A 39-foot customized Winnebago will serve as a medical clinic on wheels in even the most hard-to-reach areas of the state.
By customizing and deploying a new mobile clinical trials unit, the West Virginia Clinical and Translational Science Institute, housed at West Virginia University, will bring important clinical trials and follow-up visits to rural residents, thanks to the aid of a $350,000 grant awarded by the National Institutes of Health.
The Winnebago will be equipped with all the supplies researchers need for on-site clinical trials and will feature a reception area and two private exam rooms. A lab area for drawing and processing patient samples and a fully functional bathroom are also included in the mobile unit plans.
“We are excited to lead this project,” said Dr. Sally Hodder, WVCTSI director and associate vice president for clinical and translational science at WVU. “Rural populations are consistently underrepresented in clinical trials which raises the question of generalizability of the trial conclusions.”
Participation in clinical research is a gateway to novel therapies and interventions that address current health issues affecting West Virginia. Traditionally, clinical trials are conducted in hospitals, clinics, doctors’ offices, universities and other similar locations, but in rural areas, the road to participation can be rough.
The travel and time burdens experienced by potential study participants are often barriers to their enrollment in clinical research, Hodder said. Rural populations also experience significant health disparities in comparison to their urban and suburban counterparts. They are more likely to die from heart disease, cancer, unintentional injury, chronic lower respiratory disease, and stroke, which makes their participation in clinical research critically important, Hodder added.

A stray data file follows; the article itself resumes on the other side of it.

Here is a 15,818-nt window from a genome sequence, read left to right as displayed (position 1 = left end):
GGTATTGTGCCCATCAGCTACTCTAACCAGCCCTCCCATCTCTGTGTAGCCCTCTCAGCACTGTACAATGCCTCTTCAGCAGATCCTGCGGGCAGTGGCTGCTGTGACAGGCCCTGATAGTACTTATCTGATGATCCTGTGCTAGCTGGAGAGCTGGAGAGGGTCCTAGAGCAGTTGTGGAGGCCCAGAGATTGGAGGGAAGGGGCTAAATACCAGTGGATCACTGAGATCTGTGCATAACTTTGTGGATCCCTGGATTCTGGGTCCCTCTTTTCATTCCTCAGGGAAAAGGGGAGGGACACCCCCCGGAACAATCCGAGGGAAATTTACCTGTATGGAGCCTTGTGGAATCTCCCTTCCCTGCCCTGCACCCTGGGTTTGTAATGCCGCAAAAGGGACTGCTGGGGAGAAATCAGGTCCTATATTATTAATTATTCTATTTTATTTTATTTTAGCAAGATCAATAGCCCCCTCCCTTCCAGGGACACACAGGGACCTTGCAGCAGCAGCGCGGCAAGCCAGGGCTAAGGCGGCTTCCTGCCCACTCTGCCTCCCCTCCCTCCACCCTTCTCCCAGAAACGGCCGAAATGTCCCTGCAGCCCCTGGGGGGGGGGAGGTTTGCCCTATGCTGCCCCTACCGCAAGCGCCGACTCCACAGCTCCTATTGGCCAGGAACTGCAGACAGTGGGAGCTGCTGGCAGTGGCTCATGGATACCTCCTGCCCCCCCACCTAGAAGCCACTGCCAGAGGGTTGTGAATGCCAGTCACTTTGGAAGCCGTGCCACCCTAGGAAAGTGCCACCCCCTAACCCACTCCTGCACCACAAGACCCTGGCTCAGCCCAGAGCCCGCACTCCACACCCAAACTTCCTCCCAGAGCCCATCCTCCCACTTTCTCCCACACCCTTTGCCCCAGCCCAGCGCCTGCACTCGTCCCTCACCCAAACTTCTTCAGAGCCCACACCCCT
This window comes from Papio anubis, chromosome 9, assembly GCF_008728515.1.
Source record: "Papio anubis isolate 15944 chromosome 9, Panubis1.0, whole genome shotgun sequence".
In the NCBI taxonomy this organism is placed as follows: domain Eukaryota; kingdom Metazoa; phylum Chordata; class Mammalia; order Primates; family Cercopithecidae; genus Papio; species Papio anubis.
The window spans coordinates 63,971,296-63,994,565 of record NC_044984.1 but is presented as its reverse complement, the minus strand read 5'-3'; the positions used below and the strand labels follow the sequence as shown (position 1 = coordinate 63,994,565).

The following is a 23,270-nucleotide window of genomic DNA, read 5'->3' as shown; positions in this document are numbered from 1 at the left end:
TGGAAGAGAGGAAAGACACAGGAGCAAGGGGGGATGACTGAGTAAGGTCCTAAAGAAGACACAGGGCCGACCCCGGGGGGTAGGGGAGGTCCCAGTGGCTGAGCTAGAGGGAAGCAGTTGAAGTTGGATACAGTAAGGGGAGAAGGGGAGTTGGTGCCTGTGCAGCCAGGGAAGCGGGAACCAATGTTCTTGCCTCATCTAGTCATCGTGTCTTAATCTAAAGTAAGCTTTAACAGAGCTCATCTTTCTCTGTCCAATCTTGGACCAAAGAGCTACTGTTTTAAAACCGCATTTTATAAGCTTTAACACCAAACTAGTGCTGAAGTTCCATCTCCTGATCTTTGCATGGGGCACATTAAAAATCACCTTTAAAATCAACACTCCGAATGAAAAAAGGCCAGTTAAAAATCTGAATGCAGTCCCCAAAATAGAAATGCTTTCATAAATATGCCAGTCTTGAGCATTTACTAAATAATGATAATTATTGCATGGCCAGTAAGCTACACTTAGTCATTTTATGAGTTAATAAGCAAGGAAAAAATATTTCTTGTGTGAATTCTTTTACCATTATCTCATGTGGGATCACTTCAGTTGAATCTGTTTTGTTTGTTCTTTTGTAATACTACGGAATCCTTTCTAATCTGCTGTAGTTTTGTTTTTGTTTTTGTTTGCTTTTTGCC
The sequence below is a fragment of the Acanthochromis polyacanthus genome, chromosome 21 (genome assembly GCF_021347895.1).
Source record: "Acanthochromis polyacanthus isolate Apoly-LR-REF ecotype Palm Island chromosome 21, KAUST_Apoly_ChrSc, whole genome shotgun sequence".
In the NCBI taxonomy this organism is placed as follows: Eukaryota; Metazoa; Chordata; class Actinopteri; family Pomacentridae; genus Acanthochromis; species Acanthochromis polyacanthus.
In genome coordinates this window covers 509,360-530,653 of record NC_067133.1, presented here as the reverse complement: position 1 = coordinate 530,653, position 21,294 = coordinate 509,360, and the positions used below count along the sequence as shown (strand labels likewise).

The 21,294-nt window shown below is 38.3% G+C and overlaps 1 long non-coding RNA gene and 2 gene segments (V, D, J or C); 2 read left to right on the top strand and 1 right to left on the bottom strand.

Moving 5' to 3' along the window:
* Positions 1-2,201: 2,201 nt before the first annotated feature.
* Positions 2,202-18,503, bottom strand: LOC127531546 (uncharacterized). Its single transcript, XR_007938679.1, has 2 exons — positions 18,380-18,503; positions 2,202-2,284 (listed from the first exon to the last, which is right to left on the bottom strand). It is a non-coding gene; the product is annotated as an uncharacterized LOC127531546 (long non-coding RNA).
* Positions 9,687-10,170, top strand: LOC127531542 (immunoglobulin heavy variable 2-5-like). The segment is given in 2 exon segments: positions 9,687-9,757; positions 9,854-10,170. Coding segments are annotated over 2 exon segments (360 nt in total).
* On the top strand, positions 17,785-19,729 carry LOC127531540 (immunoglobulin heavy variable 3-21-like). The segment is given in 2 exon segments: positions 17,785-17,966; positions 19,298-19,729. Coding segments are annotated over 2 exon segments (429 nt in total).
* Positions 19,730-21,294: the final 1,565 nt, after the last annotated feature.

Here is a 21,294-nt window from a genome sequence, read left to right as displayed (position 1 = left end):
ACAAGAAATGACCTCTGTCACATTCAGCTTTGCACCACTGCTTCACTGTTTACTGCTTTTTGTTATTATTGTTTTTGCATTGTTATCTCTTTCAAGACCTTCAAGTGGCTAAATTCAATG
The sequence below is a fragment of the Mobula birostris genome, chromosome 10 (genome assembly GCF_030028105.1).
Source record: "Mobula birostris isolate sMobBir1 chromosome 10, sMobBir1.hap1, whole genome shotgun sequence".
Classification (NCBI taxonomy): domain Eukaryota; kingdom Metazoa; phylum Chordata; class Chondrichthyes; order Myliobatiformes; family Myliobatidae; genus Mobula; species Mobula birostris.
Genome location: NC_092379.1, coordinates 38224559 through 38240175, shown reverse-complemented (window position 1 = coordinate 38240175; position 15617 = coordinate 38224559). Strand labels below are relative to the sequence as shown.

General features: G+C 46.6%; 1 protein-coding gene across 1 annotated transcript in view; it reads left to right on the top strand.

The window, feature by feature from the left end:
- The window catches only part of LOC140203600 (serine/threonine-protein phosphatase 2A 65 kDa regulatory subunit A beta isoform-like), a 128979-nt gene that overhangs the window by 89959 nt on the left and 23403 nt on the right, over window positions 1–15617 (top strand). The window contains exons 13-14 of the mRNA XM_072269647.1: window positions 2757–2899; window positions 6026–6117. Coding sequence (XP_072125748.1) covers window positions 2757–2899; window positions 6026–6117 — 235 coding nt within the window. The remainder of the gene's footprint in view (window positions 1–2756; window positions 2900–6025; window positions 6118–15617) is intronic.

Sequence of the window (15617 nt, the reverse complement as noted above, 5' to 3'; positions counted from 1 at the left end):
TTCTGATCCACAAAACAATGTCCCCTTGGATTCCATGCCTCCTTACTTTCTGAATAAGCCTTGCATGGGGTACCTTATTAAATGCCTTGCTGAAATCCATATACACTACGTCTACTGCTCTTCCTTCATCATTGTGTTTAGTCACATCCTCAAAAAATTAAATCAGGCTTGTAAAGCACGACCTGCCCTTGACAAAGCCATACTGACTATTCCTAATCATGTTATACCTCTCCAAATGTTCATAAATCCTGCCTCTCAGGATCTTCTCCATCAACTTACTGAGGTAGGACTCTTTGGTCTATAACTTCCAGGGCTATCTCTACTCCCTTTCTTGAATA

Outfitting the mobile unit with a diesel engine will ensure the ability to reach mountainous rural sites in West Virginia, thereby, bringing cutting-edge trials to the most remote areas of the state.
By bringing high-quality resources and personnel directly into West Virginia communities, this versatile mobile unit will offer rural populations the opportunity to engage in research and ensure that results are generalizable to those populations, Hodder said.
Production of the vehicle is underway, and the team hopes to hit the road in Fall 2022.
Research reported in this publication was supported by the National Institute Of General Medical Sciences of the National Institutes of Health under Award Number U54GM104942. The content is solely the responsibility of the authors and does not necessarily represent the official views of the National Institutes of Health.
WVCTSI is funded by an IDeA Clinical and Translational grant from the National Institute of General Medical Sciences (U54GM104942) to support the mission of building clinical and translational research infrastructure and capacity to impact health disparities in West Virginia.
CONTACT: Dalia Elsaid